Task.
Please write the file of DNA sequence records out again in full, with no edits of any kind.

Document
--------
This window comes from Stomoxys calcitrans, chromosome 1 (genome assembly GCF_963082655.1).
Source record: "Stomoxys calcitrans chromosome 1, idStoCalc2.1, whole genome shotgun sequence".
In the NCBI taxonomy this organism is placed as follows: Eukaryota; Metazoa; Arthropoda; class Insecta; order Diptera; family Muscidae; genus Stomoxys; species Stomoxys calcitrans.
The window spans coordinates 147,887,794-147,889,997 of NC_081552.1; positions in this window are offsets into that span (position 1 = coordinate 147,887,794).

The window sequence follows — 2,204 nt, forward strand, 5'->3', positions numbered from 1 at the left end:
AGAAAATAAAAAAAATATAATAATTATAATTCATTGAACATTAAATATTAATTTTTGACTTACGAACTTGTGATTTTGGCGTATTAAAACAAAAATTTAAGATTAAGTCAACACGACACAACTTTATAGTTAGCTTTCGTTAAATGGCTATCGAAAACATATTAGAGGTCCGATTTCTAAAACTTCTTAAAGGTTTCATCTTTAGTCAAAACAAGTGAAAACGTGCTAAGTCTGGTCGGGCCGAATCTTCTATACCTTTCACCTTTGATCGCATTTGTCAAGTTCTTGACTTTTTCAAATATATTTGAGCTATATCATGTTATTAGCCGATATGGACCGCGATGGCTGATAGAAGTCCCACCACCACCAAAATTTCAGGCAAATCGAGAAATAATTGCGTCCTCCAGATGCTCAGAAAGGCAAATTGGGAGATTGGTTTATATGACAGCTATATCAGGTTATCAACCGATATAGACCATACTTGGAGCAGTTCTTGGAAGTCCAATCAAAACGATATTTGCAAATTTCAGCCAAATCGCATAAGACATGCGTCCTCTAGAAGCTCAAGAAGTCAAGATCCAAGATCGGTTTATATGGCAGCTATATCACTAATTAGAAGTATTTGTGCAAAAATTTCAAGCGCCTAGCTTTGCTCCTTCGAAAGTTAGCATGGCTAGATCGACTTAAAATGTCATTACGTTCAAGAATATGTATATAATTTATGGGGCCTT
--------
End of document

This window comes from Stomoxys calcitrans, chromosome 1 (genome assembly GCF_963082655.1).
Source record: "Stomoxys calcitrans chromosome 1, idStoCalc2.1, whole genome shotgun sequence".
In the NCBI taxonomy this organism is placed as follows: Eukaryota; Metazoa; Arthropoda; class Insecta; order Diptera; family Muscidae; genus Stomoxys; species Stomoxys calcitrans.
The window spans coordinates 147,887,794-147,889,997 of NC_081552.1; positions in this window are offsets into that span (position 1 = coordinate 147,887,794).

The window sequence follows — 2,204 nt, forward strand, 5'->3', positions numbered from 1 at the left end:
AGAAAATAAAAAAAATATAATAATTATAATTCATTGAACATTAAATATTAATTTTTGACTTACGAACTTGTGATTTTGGCGTATTAAAACAAAAATTTAAGATTAAGTCAACACGACACAACTTTATAGTTAGCTTTCGTTAAATGGCTATCGAAAACATATTAGAGGTCCGATTTCTAAAACTTCTTAAAGGTTTCATCTTTAGTCAAAACAAGTGAAAACGTGCTAAGTCTGGTCGGGCCGAATCTTCTATACCTTTCACCTTTGATCGCATTTGTCAAGTTCTTGACTTTTTCAAATATATTTGAGCTATATCATGTTATTAGCCGATATGGACCGCGATGGCTGATAGAAGTCCCACCACCACCAAAATTTCAGGCAAATCGAGAAATAATTGCGTCCTCCAGATGCTCAGAAAGGCAAATTGGGAGATTGGTTTATATGACAGCTATATCAGGTTATCAACCGATATAGACCATACTTGGAGCAGTTCTTGGAAGTCCAATCAAAACGATATTTGCAAATTTCAGCCAAATCGCATAAGACATGCGTCCTCTAGAAGCTCAAGAAGTCAAGATCCAAGATCGGTTTATATGGCAGCTATATCACTAATTAGAAGTATTTGTGCAAAAATTTCAAGCGCCTAGCTTTGCTCCTTCGAAAGTTAGCATGGCTAGATCGACTTAAAATGTCATTACGTTCAAGAATATGTATATAATTTATGGGGCCTT